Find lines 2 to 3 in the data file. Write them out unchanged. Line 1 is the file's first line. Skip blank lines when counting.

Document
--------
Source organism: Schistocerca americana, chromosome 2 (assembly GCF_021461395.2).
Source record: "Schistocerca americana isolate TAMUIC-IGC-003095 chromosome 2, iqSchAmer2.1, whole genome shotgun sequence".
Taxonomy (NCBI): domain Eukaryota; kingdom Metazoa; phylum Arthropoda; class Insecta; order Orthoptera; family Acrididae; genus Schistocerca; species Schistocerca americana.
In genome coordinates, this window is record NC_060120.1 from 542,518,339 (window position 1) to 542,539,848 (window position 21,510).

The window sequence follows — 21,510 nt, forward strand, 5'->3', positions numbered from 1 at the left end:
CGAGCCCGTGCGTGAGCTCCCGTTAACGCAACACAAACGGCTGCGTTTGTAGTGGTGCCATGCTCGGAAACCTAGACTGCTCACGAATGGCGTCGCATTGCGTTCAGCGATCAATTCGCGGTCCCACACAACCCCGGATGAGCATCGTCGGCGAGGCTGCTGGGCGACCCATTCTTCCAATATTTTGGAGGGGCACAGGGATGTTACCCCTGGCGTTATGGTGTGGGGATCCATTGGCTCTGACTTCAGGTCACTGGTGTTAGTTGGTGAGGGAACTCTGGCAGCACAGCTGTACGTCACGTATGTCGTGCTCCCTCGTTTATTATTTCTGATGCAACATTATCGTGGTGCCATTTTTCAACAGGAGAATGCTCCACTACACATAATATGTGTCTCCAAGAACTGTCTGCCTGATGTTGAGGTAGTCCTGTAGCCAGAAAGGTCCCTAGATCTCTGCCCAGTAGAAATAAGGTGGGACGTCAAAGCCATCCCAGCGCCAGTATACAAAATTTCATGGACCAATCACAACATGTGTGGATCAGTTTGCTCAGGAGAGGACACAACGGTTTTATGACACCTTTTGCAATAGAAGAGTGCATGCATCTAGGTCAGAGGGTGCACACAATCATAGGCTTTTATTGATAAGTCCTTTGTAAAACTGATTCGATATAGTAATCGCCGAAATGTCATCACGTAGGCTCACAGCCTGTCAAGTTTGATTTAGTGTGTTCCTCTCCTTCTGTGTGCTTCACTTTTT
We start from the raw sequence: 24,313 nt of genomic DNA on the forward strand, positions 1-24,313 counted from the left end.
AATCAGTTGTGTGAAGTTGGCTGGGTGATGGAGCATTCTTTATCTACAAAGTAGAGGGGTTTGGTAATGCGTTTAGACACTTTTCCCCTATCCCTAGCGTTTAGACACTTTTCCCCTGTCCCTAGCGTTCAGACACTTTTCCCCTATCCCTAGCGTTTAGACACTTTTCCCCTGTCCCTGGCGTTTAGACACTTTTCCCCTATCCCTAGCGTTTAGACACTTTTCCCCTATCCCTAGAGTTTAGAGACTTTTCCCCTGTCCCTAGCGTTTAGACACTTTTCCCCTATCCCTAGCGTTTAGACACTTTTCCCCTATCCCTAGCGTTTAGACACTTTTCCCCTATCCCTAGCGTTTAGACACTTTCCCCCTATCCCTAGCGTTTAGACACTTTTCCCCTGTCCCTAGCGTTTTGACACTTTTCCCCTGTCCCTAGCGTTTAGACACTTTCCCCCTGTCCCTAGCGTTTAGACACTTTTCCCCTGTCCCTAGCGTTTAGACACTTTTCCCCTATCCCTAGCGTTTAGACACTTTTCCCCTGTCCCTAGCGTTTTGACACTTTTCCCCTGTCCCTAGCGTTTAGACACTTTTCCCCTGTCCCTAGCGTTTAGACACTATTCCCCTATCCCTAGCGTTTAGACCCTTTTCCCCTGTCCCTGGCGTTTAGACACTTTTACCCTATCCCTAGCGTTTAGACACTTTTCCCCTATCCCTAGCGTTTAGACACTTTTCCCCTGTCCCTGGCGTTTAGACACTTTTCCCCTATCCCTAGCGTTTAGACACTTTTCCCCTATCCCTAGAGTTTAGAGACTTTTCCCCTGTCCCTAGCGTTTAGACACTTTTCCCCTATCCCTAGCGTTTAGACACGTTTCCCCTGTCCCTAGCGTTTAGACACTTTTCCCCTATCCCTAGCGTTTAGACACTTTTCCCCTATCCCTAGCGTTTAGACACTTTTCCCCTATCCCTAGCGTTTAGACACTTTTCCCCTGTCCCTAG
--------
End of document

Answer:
Source record: "Schistocerca americana isolate TAMUIC-IGC-003095 chromosome 2, iqSchAmer2.1, whole genome shotgun sequence".
Taxonomy (NCBI): domain Eukaryota; kingdom Metazoa; phylum Arthropoda; class Insecta; order Orthoptera; family Acrididae; genus Schistocerca; species Schistocerca americana.